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Wednesday, March 4, 2020

Fog/Sun ~ March Forth! ~ Picture of the Day ~ US Postal Service ~ Bacon & Cheese Lover's Pie ~ TV Pictures ~ National Hug A G.I. Day

Good 31º some fog some clouds morning.  

Yesterday the fog lifted early. We had a sunny blue sky day and topped at 73º.

Today is a military command... March Forth!

Picture of the Day ... LOL

Interesting about the US Postal Service...

On February 20, 1792, President George Washington signed an act creating the U.S. Post Office. Here are five interesting facts you may not know about the U.S. Postal Service...

While Benjamin Franklin was the first Postmaster General in the United States, there have been several other big-names that have also served in the United States Postal Service. President Abraham Lincoln was himself a postmaster in his home state of Illinois. And according to the Postal Service's website, other famous former employees include Bing Crosby, William Faulkner, Walt Disney, Charles Lindbergh, and Adlai Stevenson. That's quite the dream team of mail delivery folks!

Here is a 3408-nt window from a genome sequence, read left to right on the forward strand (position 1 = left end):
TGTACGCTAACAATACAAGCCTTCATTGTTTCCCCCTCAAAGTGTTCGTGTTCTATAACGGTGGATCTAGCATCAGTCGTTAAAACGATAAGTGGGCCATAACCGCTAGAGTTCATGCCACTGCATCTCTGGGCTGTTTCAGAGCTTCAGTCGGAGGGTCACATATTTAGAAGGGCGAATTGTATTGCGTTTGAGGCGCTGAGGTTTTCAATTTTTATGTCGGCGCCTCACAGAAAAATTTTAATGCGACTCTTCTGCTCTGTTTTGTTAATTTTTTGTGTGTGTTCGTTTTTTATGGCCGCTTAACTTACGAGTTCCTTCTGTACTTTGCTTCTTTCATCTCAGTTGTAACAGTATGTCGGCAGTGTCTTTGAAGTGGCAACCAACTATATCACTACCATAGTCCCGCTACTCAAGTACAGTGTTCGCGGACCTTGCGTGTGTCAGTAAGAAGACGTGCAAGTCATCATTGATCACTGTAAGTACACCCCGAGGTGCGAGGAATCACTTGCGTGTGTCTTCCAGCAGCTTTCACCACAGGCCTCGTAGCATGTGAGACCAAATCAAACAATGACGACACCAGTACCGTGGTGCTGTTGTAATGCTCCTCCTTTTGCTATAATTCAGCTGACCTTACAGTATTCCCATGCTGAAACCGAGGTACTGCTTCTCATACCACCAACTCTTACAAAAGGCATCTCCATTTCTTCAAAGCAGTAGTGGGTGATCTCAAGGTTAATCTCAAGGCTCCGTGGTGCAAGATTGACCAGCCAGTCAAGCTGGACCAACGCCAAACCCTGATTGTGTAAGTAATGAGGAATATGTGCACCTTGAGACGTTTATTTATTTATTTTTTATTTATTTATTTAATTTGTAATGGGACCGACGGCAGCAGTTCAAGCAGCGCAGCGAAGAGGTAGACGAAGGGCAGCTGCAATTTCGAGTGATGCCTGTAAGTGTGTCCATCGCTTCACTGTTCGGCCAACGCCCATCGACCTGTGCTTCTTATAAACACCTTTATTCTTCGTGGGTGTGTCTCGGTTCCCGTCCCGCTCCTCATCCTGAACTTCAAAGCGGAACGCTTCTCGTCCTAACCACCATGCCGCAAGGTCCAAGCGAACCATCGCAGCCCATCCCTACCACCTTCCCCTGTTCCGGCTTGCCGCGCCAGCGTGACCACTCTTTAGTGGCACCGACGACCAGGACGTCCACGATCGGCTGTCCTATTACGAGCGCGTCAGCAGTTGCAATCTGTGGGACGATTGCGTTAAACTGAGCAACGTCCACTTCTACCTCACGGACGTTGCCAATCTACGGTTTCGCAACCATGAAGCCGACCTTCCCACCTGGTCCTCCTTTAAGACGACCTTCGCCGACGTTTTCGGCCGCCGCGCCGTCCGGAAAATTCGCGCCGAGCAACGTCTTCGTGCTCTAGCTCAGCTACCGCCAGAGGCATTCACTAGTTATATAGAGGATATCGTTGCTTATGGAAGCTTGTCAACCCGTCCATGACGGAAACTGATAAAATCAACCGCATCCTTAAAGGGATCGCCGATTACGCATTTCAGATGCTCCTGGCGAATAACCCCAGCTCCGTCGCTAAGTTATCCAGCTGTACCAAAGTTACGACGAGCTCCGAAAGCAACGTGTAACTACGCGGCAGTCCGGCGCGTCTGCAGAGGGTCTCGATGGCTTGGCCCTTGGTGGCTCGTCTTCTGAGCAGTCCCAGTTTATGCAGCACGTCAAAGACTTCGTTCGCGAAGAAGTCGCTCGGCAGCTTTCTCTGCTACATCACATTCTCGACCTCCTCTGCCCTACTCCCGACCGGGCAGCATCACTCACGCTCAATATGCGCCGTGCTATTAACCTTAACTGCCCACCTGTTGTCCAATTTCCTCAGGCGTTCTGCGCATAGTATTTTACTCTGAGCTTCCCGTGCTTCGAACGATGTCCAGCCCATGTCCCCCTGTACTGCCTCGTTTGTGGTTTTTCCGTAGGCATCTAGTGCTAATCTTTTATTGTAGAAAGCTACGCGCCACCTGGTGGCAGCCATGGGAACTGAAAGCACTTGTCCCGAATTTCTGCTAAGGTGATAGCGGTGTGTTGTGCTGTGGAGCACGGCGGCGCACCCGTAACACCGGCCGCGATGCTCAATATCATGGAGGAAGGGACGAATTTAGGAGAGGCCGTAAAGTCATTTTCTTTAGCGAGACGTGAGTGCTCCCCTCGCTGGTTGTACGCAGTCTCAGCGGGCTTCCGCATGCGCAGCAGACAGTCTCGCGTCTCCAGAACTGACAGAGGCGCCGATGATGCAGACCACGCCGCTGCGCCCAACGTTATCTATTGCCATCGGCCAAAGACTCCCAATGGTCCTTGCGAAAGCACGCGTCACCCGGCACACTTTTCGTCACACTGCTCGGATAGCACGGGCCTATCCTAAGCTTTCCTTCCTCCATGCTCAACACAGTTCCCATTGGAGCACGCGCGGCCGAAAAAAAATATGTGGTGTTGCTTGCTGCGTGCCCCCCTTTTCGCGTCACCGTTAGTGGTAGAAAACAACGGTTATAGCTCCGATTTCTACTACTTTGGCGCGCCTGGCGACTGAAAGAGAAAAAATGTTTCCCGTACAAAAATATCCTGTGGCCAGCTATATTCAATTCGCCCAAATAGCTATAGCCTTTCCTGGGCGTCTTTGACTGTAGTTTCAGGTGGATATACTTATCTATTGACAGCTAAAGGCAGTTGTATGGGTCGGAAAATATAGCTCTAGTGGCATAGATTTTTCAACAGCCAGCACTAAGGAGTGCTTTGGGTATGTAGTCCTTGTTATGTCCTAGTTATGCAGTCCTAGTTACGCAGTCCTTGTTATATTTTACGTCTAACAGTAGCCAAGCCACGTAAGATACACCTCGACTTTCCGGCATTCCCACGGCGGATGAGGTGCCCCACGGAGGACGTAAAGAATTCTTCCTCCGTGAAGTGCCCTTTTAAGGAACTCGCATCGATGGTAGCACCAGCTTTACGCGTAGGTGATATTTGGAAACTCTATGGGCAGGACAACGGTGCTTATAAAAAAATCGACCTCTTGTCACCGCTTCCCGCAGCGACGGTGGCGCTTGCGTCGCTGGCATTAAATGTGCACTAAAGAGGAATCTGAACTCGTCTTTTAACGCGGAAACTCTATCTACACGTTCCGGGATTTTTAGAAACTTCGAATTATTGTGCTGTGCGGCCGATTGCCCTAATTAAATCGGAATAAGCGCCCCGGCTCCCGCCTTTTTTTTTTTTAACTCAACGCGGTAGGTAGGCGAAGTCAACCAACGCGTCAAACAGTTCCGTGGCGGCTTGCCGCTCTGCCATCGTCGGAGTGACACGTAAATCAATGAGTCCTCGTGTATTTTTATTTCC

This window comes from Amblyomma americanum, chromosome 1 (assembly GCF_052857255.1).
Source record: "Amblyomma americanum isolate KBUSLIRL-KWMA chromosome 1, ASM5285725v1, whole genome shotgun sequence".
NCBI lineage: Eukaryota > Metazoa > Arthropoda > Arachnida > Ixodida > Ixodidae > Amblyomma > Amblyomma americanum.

President Jackson decided that the Postmaster General should sit in the Cabinet, thereby putting the office on the same level as the Secretaries of War, Treasury, and State—and putting the PG in contention to be the Commander in Chief. Although, the Postmaster General was last in line, it still put him or her a heartbeat, or dozen, away. The Postmaster General was finally removed from the Cabinet and from succession in 1971.

The creed of the U.S. Postal Service is “"Neither snow nor rain nor heat nor gloom of night stays these couriers from the swift completion of their appointed rounds." This is especially true for the residents of Supai, Arizona, who have their mail delivered by mule.  Supai lies at the Grand Canyon’s bottom, where members of the Havasupai tribe receive their mail. The route is an eight-mile trip taken by mules and horses.

Until the mid-19th century, recipients—not the senders—usually had to pay for postage on the letters they received. As a result, people tended to refuse so many letters in order to escape paying for them, which caused the post office to spend an inordinate amount of time returning mail to senders. Postage stamps—which were prepaid—were introduced in America in 1847 and eliminated this problem.